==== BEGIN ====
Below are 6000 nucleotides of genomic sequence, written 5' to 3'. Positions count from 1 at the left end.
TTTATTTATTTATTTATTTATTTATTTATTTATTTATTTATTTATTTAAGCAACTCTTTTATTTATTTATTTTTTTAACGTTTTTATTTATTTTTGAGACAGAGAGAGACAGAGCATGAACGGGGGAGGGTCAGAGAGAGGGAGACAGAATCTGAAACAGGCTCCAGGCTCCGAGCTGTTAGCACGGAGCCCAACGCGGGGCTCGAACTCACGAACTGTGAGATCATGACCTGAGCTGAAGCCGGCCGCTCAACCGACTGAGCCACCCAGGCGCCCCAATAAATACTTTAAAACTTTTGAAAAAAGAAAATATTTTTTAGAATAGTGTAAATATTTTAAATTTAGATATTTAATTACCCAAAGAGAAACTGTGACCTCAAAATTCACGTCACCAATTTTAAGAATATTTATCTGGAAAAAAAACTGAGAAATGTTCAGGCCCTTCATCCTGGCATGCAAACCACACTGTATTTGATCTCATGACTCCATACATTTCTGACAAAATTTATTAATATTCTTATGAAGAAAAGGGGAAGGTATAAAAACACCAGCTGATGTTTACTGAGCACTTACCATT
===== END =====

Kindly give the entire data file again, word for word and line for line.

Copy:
Below are 6000 nucleotides of genomic sequence, written 5' to 3'. Positions count from 1 at the left end.
TTTATTTATTTATTTATTTATTTATTTATTTATTTATTTATTTATTTAAGCAACTCTTTTATTTATTTATTTTTTTAACGTTTTTATTTATTTTTGAGACAGAGAGAGACAGAGCATGAACGGGGGAGGGTCAGAGAGAGGGAGACAGAATCTGAAACAGGCTCCAGGCTCCGAGCTGTTAGCACGGAGCCCAACGCGGGGCTCGAACTCACGAACTGTGAGATCATGACCTGAGCTGAAGCCGGCCGCTCAACCGACTGAGCCACCCAGGCGCCCCAATAAATACTTTAAAACTTTTGAAAAAAGAAAATATTTTTTAGAATAGTGTAAATATTTTAAATTTAGATATTTAATTACCCAAAGAGAAACTGTGACCTCAAAATTCACGTCACCAATTTTAAGAATATTTATCTGGAAAAAAAACTGAGAAATGTTCAGGCCCTTCATCCTGGCATGCAAACCACACTGTATTTGATCTCATGACTCCATACATTTCTGACAAAATTTATTAATATTCTTATGAAGAAAAGGGGAAGGTATAAAAACACCAGCTGATGTTTACTGAGCACTTACCATT